Jaimie Richards spent whole her childhood in Pakistan where she adjusted well to local culture and traditions. At the age of 16 she returns to her homeland, Australia. The girl feels more Pakistani than Australian though, and is having problems to accommodate to new place, fit into school environment and comprehend the rules of daily life.
This is a great young adult book. I strongly believe many young people could identify themselves with Jaimie. While the author shows the difficulties of young people coming or returning to Australia, the story refers to every person who tries to fit to the new culture. It might be Pakistani coming to Australia, Turkish coming to Germany, or Polish coming to The Great Britain. Regardless the origin of people, problems and difficulties are universal.
From Jaimie’s letter we learn how painful the changes are for a young person:
Dear Pakistan I have heard about what people go through when someone dies. Well, that is what I feel like right now. Something is dying.
Surprisingly, Jaimie’s parents are very passive characters. In fact, they play minor roles in her life. They appear here and there but I got impression they do not care or are unable to help their child, who goes through tough time. On the other hand, it happens in today’s world that teenagers deal with the pain on their own and sometimes parents are simply hopeless and cannot connect with their children.
Jaimie reminds the readers that there is also positive aspect of living in different culture:
But that experience of living in a different culture from you own is one of the most enriching things that can happen to a person. You have a different perspective on life from the one you would have had if you had been brought up here.
The author highlights that there are places like Pakistan, where life is very simple and places like Australia, where many people get into a trap of consumerism. Nevertheless, Hawke praises Pakistan too much sometimes. To illustrate, when Jaimie compares Australia to Pakistan she describes the latter in the following way: “It was being fair that mattered there”. With all due respect for Pakistan and people who live there, women’s life is neither fair nor easy in Pakistan.
The author reminds about sad true that in many cases immigrants are perceived by host country as less educated and less valued. As a matter of fact, not all of immigrants want to live from social benefits; many migrants are well educated, hardworking and could contribute to the host countries’ societies and economies. However, they are not treated fairly like some of people coming to Australia: “Another brilliant guy driving a taxi because his experience wasn’t recognized.”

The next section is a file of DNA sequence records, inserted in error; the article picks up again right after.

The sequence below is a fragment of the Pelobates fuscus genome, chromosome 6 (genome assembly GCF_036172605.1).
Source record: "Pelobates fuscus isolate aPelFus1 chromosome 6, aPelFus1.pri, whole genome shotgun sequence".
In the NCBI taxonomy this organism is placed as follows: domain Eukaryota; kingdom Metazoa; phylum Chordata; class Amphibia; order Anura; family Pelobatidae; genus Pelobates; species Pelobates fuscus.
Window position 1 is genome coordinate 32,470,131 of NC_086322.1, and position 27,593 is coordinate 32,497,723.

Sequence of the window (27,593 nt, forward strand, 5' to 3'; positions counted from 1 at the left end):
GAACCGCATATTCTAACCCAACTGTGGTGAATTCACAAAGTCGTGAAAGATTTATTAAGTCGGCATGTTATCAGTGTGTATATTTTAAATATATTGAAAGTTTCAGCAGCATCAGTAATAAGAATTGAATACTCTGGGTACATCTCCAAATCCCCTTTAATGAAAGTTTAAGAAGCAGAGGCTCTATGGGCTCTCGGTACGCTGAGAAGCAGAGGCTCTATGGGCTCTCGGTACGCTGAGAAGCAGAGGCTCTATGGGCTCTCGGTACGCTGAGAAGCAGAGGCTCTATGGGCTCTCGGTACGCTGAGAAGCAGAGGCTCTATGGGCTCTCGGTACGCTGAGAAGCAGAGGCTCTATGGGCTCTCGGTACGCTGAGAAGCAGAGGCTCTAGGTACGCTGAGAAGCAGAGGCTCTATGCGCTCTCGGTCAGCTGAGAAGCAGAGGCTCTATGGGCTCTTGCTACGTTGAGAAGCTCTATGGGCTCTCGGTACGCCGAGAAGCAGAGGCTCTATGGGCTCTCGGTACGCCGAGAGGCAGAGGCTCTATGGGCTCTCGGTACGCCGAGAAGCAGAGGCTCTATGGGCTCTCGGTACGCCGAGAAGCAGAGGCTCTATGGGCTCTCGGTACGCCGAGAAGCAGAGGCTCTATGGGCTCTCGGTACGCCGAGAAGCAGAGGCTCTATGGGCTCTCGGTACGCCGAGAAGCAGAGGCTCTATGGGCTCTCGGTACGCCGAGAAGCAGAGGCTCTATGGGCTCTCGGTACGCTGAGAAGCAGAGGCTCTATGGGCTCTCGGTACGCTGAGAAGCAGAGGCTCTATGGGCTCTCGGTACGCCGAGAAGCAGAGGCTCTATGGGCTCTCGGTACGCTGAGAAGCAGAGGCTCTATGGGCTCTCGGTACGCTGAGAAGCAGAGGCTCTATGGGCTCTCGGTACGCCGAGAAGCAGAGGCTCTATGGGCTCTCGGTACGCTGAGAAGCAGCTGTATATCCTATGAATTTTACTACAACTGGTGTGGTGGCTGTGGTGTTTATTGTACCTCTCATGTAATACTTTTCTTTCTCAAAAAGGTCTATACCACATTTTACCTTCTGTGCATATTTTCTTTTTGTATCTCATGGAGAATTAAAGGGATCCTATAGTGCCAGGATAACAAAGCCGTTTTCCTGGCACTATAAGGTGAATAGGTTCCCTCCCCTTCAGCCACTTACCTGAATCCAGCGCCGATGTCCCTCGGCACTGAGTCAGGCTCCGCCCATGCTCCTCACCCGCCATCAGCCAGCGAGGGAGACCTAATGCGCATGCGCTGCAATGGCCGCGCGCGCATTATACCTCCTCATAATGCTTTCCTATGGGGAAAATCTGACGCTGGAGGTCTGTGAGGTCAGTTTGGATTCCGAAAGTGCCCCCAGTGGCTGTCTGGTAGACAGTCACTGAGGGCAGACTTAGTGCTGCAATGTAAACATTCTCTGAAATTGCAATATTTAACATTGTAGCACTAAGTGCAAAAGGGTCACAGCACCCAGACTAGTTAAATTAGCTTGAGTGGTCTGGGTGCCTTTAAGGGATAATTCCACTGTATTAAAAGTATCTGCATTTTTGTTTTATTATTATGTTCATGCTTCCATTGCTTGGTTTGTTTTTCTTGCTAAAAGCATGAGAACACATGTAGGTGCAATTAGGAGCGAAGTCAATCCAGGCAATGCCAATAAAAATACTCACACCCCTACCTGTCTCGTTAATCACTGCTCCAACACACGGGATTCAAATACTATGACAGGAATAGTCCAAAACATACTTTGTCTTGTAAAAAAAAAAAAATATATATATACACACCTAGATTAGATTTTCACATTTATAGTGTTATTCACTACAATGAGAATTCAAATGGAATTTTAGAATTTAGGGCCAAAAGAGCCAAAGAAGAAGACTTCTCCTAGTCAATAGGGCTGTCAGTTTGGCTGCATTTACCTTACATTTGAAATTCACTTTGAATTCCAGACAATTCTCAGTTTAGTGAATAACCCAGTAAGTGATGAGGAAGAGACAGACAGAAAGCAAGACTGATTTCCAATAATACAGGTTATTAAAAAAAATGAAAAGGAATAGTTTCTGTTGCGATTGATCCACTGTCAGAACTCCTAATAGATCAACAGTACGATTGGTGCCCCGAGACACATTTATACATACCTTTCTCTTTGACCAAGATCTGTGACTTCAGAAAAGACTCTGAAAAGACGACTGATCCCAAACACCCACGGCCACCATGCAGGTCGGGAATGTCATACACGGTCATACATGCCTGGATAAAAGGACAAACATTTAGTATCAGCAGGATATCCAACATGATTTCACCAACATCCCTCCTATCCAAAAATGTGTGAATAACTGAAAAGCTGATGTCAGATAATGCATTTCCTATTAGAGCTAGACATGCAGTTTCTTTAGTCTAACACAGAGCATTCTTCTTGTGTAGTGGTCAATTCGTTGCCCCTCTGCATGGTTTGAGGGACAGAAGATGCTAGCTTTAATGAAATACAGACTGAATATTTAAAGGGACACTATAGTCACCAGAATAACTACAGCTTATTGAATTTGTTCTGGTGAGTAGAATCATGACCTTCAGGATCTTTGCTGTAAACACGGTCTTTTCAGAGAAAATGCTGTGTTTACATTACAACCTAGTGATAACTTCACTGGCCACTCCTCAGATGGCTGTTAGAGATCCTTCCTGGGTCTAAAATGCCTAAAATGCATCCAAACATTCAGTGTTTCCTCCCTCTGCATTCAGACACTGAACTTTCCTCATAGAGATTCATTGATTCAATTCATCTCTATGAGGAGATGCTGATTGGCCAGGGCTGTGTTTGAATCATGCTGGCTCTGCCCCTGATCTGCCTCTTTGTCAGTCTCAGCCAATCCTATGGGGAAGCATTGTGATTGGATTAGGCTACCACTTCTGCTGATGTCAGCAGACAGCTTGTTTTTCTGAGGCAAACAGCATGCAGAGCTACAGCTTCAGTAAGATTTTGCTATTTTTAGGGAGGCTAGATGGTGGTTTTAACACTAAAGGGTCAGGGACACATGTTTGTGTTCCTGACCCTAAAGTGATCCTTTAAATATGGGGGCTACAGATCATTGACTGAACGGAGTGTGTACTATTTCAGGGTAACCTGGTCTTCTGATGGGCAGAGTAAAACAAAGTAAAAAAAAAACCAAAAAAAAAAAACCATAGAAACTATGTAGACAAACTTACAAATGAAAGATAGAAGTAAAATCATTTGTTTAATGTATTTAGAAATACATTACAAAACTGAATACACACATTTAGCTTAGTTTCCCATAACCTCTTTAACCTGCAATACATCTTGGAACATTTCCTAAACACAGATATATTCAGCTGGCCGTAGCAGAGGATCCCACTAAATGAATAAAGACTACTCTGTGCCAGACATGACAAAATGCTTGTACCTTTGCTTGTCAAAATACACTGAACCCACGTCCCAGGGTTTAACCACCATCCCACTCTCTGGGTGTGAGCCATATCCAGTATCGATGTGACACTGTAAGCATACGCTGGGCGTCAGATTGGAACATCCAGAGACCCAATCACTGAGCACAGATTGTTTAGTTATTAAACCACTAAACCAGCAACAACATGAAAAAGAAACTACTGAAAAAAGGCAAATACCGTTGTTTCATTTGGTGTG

The narrator is Jaimie herself. Each chapter devoted to her life in Australia is followed by letter to Pakistan. I don’t understand why the author went for this construction. I think it would be much better for the book if she wrote about Jaimie’s life from third person perspective and Jaimie’s letters would bring a breath of fresh air.
And a few words about the book cover. It looks like Jean Sasson’s books about women in the Middle East. When my husband saw the cover he said this books is about European woman married to a Muslim. In fact, any book about Middle East involving women has the same predictable cover. Since this is young adult book, I would like to see a young girl not mature woman. Don’t get me wrong, I am not saying the cover is not beautiful but I expected something more ambitious.
Dear Pakistan is a great read. I would strongly recommend it to any young person who have difficulties to adjust to the new place. On the other hand, people who never changed their place of residence might find this book helpful to understand the problems of immigrants.
Overall rating: well-deserved 5/5
I received this book through NetGalley in exchange for honest review
Published by Patrycja M